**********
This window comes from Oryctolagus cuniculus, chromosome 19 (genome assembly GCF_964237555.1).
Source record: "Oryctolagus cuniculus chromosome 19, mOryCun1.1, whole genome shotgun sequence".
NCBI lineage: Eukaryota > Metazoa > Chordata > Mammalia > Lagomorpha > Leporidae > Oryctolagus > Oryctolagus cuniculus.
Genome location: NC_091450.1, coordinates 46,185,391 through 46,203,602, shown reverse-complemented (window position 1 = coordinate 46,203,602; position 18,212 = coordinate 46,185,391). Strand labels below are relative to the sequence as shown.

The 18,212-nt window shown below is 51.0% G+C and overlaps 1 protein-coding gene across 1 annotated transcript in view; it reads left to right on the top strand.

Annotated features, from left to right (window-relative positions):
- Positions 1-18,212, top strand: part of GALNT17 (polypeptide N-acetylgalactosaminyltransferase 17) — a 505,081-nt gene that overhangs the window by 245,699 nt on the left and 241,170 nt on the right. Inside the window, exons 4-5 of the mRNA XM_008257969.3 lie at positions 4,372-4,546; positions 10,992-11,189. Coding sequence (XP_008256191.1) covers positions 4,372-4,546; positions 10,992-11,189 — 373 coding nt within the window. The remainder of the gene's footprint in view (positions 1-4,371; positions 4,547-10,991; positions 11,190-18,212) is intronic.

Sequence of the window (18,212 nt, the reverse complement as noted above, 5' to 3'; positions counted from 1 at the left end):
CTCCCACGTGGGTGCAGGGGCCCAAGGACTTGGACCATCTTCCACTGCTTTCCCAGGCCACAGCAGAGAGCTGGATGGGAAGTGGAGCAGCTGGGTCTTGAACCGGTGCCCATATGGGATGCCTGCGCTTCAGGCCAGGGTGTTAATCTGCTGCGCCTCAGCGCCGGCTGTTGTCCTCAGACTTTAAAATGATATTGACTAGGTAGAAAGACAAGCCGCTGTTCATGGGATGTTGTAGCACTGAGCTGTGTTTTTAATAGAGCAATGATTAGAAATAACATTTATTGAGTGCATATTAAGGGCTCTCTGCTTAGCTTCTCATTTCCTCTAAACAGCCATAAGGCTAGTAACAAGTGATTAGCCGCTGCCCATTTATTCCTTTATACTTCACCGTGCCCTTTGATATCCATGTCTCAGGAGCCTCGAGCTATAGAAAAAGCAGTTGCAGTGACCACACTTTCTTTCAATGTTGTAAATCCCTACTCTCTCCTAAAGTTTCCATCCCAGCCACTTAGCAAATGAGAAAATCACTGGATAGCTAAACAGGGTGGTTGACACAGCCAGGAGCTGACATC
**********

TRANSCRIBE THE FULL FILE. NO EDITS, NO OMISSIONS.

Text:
This window comes from Oryctolagus cuniculus, chromosome 19 (genome assembly GCF_964237555.1).
Source record: "Oryctolagus cuniculus chromosome 19, mOryCun1.1, whole genome shotgun sequence".
NCBI lineage: Eukaryota > Metazoa > Chordata > Mammalia > Lagomorpha > Leporidae > Oryctolagus > Oryctolagus cuniculus.
Genome location: NC_091450.1, coordinates 46,185,391 through 46,203,602, shown reverse-complemented (window position 1 = coordinate 46,203,602; position 18,212 = coordinate 46,185,391). Strand labels below are relative to the sequence as shown.

The 18,212-nt window shown below is 51.0% G+C and overlaps 1 protein-coding gene across 1 annotated transcript in view; it reads left to right on the top strand.

Annotated features, from left to right (window-relative positions):
- Positions 1-18,212, top strand: part of GALNT17 (polypeptide N-acetylgalactosaminyltransferase 17) — a 505,081-nt gene that overhangs the window by 245,699 nt on the left and 241,170 nt on the right. Inside the window, exons 4-5 of the mRNA XM_008257969.3 lie at positions 4,372-4,546; positions 10,992-11,189. Coding sequence (XP_008256191.1) covers positions 4,372-4,546; positions 10,992-11,189 — 373 coding nt within the window. The remainder of the gene's footprint in view (positions 1-4,371; positions 4,547-10,991; positions 11,190-18,212) is intronic.

Sequence of the window (18,212 nt, the reverse complement as noted above, 5' to 3'; positions counted from 1 at the left end):
CTCCCACGTGGGTGCAGGGGCCCAAGGACTTGGACCATCTTCCACTGCTTTCCCAGGCCACAGCAGAGAGCTGGATGGGAAGTGGAGCAGCTGGGTCTTGAACCGGTGCCCATATGGGATGCCTGCGCTTCAGGCCAGGGTGTTAATCTGCTGCGCCTCAGCGCCGGCTGTTGTCCTCAGACTTTAAAATGATATTGACTAGGTAGAAAGACAAGCCGCTGTTCATGGGATGTTGTAGCACTGAGCTGTGTTTTTAATAGAGCAATGATTAGAAATAACATTTATTGAGTGCATATTAAGGGCTCTCTGCTTAGCTTCTCATTTCCTCTAAACAGCCATAAGGCTAGTAACAAGTGATTAGCCGCTGCCCATTTATTCCTTTATACTTCACCGTGCCCTTTGATATCCATGTCTCAGGAGCCTCGAGCTATAGAAAAAGCAGTTGCAGTGACCACACTTTCTTTCAATGTTGTAAATCCCTACTCTCTCCTAAAGTTTCCATCCCAGCCACTTAGCAAATGAGAAAATCACTGGATAGCTAAACAGGGTGGTTGACACAGCCAGGAGCTGACATC